Here are the three most-consulted English-language cases on CanLII for the week of April 18 – 23.
♨ 1. Club Resorts Ltd. v. Van Breda 2012 SCC 17
 Tourism has grown into one of the most personal forms of globalization in the modern world. Canadians look elsewhere for the sun, or to see new sights or seek new experiences. Trips are planned and taken with great expectations. But personal tragedies do happen. Happiness gives way to grief, as in the situations that resulted in these appeals. A young woman, Morgan Van Breda, suffered catastrophic injuries on a beach in Cuba. A family doctor and father, Dr. Claude Charron, died while scuba diving, also in Cuba. Actions were brought in Ontario against a number of parties, including the appellant Club Resorts Ltd. (“Club Resorts”), a company incorporated in the Cayman Islands that managed the two hotels where the accidents occurred. Club Resorts sought to block those proceedings, arguing that the Ontario courts lacked jurisdiction and, in the alternative, that a Cuban court would be a more appropriate forum on the basis of the doctrine of forum non conveniens. The same issues have now been raised in this Court. I will begin by summarizing the events that led to the litigation, the conduct of the litigation and the judgments of the courts below. I will then consider the principles that should apply to the assumption of jurisdiction and the doctrine of forum non conveniens under the common law conflicts rules of Canadian private international law. Finally, I will apply those principles to determine whether the Ontario courts have jurisdiction and, if so, whether they should decline to exercise it.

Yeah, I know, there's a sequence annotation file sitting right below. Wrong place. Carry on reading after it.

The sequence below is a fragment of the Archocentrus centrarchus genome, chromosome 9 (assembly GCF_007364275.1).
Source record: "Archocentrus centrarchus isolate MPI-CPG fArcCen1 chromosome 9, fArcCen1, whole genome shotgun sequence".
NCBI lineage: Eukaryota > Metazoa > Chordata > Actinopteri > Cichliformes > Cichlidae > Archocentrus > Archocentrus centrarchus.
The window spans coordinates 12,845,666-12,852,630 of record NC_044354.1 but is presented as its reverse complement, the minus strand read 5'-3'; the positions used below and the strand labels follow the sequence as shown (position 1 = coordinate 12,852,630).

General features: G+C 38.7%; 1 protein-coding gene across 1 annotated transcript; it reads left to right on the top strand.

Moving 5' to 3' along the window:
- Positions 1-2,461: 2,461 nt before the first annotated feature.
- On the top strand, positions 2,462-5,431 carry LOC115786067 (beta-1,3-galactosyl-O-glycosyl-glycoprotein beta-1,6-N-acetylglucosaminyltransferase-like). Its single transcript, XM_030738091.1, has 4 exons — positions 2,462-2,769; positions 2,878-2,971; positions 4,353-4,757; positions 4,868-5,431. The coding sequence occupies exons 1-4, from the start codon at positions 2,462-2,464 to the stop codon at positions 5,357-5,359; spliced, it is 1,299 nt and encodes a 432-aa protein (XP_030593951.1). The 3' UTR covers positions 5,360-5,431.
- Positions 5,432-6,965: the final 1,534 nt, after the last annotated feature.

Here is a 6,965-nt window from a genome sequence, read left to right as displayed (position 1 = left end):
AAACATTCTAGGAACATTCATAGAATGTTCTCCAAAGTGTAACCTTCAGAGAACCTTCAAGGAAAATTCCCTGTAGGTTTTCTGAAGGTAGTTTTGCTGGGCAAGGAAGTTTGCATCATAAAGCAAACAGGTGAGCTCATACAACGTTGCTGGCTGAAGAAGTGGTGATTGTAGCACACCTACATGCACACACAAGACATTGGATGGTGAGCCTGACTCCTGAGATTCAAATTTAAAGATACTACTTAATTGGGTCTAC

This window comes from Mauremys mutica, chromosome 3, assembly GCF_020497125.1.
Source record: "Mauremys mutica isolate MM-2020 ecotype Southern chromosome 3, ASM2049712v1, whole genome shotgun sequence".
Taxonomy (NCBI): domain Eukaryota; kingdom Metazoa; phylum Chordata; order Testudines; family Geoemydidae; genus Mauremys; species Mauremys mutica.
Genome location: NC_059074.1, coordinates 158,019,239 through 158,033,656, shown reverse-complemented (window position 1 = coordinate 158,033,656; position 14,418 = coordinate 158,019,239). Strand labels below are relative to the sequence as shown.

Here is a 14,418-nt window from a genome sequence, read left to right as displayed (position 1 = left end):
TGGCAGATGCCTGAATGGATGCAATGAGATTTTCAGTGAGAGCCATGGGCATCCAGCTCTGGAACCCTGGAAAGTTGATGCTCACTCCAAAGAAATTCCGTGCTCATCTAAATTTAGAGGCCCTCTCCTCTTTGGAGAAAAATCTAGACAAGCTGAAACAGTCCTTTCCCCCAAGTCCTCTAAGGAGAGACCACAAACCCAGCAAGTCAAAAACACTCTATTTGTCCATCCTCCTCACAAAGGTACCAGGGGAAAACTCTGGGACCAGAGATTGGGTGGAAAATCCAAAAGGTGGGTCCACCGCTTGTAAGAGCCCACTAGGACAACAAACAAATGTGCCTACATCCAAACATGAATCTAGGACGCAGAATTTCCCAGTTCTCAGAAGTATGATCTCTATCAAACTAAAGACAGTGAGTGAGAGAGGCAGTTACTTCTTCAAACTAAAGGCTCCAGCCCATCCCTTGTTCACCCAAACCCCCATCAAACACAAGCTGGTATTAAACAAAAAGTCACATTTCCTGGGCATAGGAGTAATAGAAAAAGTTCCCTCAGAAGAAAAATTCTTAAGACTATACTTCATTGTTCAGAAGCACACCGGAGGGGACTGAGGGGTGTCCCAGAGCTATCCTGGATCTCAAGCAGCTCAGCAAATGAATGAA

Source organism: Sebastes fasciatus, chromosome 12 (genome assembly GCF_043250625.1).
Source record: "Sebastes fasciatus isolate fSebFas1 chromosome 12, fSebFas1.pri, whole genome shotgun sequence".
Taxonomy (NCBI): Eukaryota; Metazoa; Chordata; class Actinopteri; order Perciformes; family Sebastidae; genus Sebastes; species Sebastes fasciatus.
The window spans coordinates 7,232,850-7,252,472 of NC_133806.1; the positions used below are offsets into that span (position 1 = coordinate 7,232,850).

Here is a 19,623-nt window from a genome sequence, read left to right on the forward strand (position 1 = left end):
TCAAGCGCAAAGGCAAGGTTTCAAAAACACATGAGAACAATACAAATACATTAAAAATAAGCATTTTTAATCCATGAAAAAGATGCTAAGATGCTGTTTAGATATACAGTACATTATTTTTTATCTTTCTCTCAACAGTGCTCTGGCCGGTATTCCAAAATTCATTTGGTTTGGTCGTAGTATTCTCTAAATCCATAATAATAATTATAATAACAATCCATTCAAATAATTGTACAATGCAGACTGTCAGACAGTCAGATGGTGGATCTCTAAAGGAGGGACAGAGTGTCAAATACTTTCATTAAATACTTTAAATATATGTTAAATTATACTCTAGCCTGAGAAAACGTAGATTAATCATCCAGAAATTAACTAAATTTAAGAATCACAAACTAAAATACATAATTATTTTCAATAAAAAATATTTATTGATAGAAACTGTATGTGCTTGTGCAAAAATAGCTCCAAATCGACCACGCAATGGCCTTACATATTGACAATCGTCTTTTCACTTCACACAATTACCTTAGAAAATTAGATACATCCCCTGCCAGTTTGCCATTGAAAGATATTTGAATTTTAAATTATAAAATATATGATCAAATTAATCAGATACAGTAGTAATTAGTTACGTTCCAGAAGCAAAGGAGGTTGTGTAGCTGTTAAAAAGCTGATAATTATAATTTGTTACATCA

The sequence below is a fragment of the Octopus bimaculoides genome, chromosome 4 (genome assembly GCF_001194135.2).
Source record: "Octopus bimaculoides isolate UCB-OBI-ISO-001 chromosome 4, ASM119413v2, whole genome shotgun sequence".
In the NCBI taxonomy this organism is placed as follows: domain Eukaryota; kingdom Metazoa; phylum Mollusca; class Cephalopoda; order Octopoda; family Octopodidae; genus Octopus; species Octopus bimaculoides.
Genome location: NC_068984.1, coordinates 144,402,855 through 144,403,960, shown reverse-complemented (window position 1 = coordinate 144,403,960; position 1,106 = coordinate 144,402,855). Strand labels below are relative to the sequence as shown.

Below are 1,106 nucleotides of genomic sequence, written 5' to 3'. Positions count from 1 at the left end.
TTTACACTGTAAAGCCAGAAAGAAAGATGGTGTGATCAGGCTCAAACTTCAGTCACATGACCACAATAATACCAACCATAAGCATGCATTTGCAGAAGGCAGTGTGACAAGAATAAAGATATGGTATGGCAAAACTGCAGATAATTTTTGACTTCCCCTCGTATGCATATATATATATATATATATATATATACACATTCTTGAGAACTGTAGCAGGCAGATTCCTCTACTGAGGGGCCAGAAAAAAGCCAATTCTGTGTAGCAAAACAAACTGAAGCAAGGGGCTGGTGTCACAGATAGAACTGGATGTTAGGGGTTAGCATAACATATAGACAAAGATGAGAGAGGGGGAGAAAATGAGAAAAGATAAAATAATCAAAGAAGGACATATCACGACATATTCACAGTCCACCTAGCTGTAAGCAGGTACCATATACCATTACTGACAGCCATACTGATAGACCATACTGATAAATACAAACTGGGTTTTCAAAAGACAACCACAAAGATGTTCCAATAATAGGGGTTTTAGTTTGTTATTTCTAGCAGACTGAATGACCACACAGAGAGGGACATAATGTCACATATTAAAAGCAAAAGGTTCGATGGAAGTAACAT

♨ 2. Breeden v. Black 2012 SCC 19
 This appeal concerns the manner in which the law of jurisdiction and the doctrine of forum non conveniens, which this Court recently reviewed in Club Resorts Ltd. v. Van Breda, 2012 SCC 17 (CanLII), 2012 SCC 17 (“Club Resorts”), are to be applied to a multistate defamation claim. The respondent, Conrad Black, filed six libel actions in the Ontario Superior Court against the ten appellants, who are directors, advisors and a vice-president of Hollinger International, Inc. (“International”). Lord Black alleges that certain statements issued by the appellants and posted on International’s website are defamatory and were published in Ontario when they were downloaded, read and republished in the province by three newspapers. The appellants counter that the Ontario court should not assume jurisdiction over the actions because they are essentially American in substance or, alternatively, because the Illinois court is a more appropriate forum than the Ontario court.
♨ 3. XY v. Ontario (Government and Consumer Services) 2012 HRTO 726
 The applicant contends that the requirement that she have and certify that she had “transsexual surgery” in order to obtain a birth certificate which accorded with her gender identity infringed her right to equal treatment without discrimination on the basis of sex and/or disability with respect to services contrary to s.1 and s.11 of the Code. The argument that the respondent discriminated against her on the basis of disability, however, is advanced in the alternative with some reluctance on the applicant’s part, because, notwithstanding that she has been diagnosed with Gender Identity Disorder (by psychiatrist Dr. Chris McIntosh who testified at the hearing of this matter), the applicant does not regard her gender identity as a “disability”. In the Application she filed with the Tribunal, the applicant also alleged that she had been discriminated against on the basis of sexual orientation. However, that allegation was not pursued at the hearing.
The most-consulted French-language decision was Industries Lassonde inc. c. Oasis d’Olivia inc. 2012 QCCA 593.
 Les appelantes sont détentrices de la marque de commerce « OASIS » et de nombreuses marques y associées, comme « Oasis Florida Premium », « Oasis Sélection » et « Oasis Classique », utilisées essentiellement à l’égard de jus, boissons et sorbets. Elles sont aussi détentrices de la marque « OLINDA » en association avec de l’huile d’olive.
 En 2006, d’avis qu’il y avait risque de confusion avec ses marques de commerce, les appelantes intentent des procédures en injonction permanente, en remboursement de profits et en dommages « exemplaires et punitifs », contre l’intimée, qui utilise la marque de commerce « Olivia’s Oasis » en association avec des produits de soins corporels, dont des savons, et qui demandait, à l’époque, son enregistrement (obtenu en juillet 2010).